If the folks at Sebastopol’s Ramen Gaijin are throwing a pop-up dinner, it’s worth taking note.
Ramen Gaijin, as you may recall, was born as a pop-up at neighboring Woodfour Brewing Co. It was such a hit founders Moishe Hahn-Schuman and Matthew Williams set out on their own in 2014 to open their own place, now one of the busiest—and best—restaurants in town. It’s not Hahn-Schuman and Williams behind this pop-up, but one of their more adventurous cooks, Ruben Alcaraz and his buddy Raul Mendez, a sous chef at Napa’s 1313 Main.
The duo are creating a rootsy, eclectic ode to the flavors of Mexico City, particularly the street food from the city’s upscale Polanco neighborhood. That’s what the one-night-only restaurant will be called: Polanco. It run 5–9pm June 5. For fans of Mexican food willing to travel far beyond burritos and quesadillas, it’s not to be missed.
Let’s start with the corn, one of the foundations of central and southern Mexican cuisine. The corn (or hominy in this case) Alcaraz and Mendez will be using comes from artisanal growers in Oaxaca. Alcaraz says the variety is more than a thousand years old and GMO-free.
“To eat something that’s been handcrafted by the Aztecs and Mayans from a thousand years ago is pretty unique,” he says.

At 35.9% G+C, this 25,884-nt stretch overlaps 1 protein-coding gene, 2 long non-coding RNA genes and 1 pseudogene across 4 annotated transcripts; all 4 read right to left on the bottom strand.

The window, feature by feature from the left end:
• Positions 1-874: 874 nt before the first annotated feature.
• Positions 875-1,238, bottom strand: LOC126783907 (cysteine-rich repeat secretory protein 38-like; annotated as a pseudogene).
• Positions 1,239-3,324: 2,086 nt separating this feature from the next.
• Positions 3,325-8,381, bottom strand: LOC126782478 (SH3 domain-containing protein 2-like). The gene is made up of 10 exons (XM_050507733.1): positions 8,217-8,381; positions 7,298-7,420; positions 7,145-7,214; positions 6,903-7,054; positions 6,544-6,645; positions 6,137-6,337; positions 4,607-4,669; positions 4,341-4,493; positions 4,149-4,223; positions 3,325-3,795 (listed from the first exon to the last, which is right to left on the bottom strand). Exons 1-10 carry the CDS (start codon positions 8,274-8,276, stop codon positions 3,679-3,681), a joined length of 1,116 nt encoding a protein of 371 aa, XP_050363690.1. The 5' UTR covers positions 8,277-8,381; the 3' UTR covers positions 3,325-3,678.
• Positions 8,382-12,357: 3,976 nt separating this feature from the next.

They’ll be grinding the grain on-site for tortillas and tamales, and it will also used in a pozole rojo, a chile-laced pork and hominy stew.
Other dishes on the nine-item menu include roasted corn with a powdered grasshopper aioli, birria tacos made with goat meat marinated for 10 days and tamales served with duck confit and a 120-day mole made with more than 100 ingredients.
“Every week my partner gives it a stir to get the mole to emulsify, age and keep fermenting,” Alcaraz says. “We don’t know how people are going to take it. Some people might really dig it, but some people might be like, ‘Wow, this is too much for me. I’ve never exposed my palate to those kinds of flavors.'”
There will be cocktails, too, but don’t expect Margaritas. Alcaraz has created four tequila and mezcal cocktails, and borrowed the Oaxaca Manhattan from New York’s Death & Co. One drink he’s created features jicama juice with mescal and another is a riff on a White Russian made with horchata.
Alcaraz is taking a wait-and-see approach to future pop-ups, but the effort is clearly a passion project for him. He did a taco-centric pop-up at Ramen Gaijin last year, but Polanco is more ambitious.
“It’s something I always wanted to do. I just had it in me, and I was tired of having to go to El Molino Central all the way in Sonoma just to get some good Mexican food. Why can’t we do it here?”